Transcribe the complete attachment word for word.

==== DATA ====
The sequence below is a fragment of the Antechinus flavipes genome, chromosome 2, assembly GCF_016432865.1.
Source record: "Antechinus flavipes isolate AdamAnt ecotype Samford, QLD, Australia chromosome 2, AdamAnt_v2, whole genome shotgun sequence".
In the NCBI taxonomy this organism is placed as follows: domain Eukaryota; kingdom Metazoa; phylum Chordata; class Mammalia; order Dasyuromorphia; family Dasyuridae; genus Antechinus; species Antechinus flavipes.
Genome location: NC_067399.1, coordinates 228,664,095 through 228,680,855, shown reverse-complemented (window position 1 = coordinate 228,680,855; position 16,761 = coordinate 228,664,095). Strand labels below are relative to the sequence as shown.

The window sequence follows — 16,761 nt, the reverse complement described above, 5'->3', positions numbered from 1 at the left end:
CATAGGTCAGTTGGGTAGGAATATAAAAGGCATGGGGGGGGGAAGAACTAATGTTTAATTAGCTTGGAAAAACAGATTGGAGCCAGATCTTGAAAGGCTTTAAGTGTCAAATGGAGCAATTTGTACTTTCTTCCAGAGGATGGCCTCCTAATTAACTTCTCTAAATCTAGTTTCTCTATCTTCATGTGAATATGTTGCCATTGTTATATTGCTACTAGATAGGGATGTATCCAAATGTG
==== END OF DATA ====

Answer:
The sequence below is a fragment of the Antechinus flavipes genome, chromosome 2, assembly GCF_016432865.1.
Source record: "Antechinus flavipes isolate AdamAnt ecotype Samford, QLD, Australia chromosome 2, AdamAnt_v2, whole genome shotgun sequence".
In the NCBI taxonomy this organism is placed as follows: domain Eukaryota; kingdom Metazoa; phylum Chordata; class Mammalia; order Dasyuromorphia; family Dasyuridae; genus Antechinus; species Antechinus flavipes.
Genome location: NC_067399.1, coordinates 228,664,095 through 228,680,855, shown reverse-complemented (window position 1 = coordinate 228,680,855; position 16,761 = coordinate 228,664,095). Strand labels below are relative to the sequence as shown.

The window sequence follows — 16,761 nt, the reverse complement described above, 5'->3', positions numbered from 1 at the left end:
CATAGGTCAGTTGGGTAGGAATATAAAAGGCATGGGGGGGGGAAGAACTAATGTTTAATTAGCTTGGAAAAACAGATTGGAGCCAGATCTTGAAAGGCTTTAAGTGTCAAATGGAGCAATTTGTACTTTCTTCCAGAGGATGGCCTCCTAATTAACTTCTCTAAATCTAGTTTCTCTATCTTCATGTGAATATGTTGCCATTGTTATATTGCTACTAGATAGGGATGTATCCAAATGTG